To ask the Secretary of State for Defence, what steps his Department has taken to help support armed forces (a) personnel, (b) veterans, and (c) families in the context of the rise in the cost of living.

The Armed Forces' community, like everyone else, is subject to the effects of inflationary and cost of living pressures. Defence has frozen the daily food charge for our Armed Forces personnel and has capped accommodation charges at one per cent. We are also ensuring that the council tax rebate reaches those in military accommodation, and increasing the availability of free wraparound childcare at the start of the new academic year.

Support for veterans is provided by a number of Government Departments and is overseen by the Office for Veterans' Affairs within the Cabinet Office. Officials at Veterans UK will process Winter Fuel Payments for eligible veterans whose only government-paid income is from a War Disablement Pension. Through its Veterans Welfare Service, Veterans UK provides one-to-one welfare support and advice to veterans or anyone supporting a veteran, their families and dependants.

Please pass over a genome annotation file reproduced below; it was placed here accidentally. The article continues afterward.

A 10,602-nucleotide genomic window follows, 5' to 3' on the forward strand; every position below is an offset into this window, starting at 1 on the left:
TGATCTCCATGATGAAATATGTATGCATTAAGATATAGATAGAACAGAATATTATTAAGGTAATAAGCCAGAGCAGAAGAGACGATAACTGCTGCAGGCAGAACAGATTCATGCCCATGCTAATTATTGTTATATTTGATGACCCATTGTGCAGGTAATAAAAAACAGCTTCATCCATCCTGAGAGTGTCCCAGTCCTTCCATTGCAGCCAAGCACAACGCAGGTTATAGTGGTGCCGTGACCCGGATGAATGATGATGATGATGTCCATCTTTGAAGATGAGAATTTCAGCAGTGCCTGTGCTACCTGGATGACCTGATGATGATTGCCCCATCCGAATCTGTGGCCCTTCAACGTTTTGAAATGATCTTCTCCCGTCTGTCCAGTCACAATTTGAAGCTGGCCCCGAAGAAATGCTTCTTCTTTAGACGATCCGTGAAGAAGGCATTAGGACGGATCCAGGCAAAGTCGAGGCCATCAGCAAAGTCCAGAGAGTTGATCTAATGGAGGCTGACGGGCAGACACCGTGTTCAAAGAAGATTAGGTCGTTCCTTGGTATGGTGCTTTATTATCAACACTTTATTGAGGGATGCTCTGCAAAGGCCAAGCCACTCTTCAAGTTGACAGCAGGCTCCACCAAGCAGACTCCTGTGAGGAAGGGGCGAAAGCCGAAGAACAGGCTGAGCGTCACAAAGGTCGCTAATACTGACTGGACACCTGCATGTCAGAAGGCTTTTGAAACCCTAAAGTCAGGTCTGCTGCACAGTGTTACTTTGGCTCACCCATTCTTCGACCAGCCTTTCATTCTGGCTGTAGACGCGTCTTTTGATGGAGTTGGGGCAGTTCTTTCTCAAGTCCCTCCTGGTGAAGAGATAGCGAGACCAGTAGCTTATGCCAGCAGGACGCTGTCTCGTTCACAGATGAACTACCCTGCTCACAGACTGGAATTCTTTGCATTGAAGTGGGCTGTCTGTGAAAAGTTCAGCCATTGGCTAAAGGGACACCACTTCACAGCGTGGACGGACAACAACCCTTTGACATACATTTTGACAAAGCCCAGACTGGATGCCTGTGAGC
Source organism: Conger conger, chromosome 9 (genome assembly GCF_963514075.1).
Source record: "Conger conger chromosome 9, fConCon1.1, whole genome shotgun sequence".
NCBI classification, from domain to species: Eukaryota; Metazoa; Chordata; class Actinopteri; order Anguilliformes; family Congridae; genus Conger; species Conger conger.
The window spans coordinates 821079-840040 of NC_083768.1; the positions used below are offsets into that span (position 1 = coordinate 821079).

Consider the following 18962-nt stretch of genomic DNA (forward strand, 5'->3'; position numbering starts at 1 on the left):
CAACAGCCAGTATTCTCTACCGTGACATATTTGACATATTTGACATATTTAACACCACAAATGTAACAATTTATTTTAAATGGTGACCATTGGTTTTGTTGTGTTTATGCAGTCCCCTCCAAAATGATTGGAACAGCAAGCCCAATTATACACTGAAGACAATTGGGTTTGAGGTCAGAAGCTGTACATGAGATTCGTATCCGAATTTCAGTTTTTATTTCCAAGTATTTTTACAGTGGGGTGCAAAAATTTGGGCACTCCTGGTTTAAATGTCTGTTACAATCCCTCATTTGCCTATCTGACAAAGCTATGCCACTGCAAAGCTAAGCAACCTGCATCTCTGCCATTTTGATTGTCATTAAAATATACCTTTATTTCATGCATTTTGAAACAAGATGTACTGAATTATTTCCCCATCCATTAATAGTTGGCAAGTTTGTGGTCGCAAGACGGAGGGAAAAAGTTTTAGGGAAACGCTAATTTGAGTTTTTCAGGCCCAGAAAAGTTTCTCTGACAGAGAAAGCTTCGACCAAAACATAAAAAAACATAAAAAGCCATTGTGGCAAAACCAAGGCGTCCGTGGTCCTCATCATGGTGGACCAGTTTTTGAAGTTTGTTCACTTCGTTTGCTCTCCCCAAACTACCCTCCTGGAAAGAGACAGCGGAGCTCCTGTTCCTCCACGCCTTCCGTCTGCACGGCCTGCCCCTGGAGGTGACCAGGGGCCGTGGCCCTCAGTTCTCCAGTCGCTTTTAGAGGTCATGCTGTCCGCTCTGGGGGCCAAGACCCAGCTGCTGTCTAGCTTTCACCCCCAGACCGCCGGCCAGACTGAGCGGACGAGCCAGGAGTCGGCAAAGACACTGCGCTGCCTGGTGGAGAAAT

Leo Docherty
Parliamentary Under-Secretary of State (jointly with the Ministry of Defence)
24th Jun 2022
To ask the Secretary of State for Defence, what progress has been made by the Royal Military Police on supporting Kenyan detectives investigating the potential involvement of British soldiers in the death of Agnes Wanjiru in Kenya in 2012; and if he will make a statement.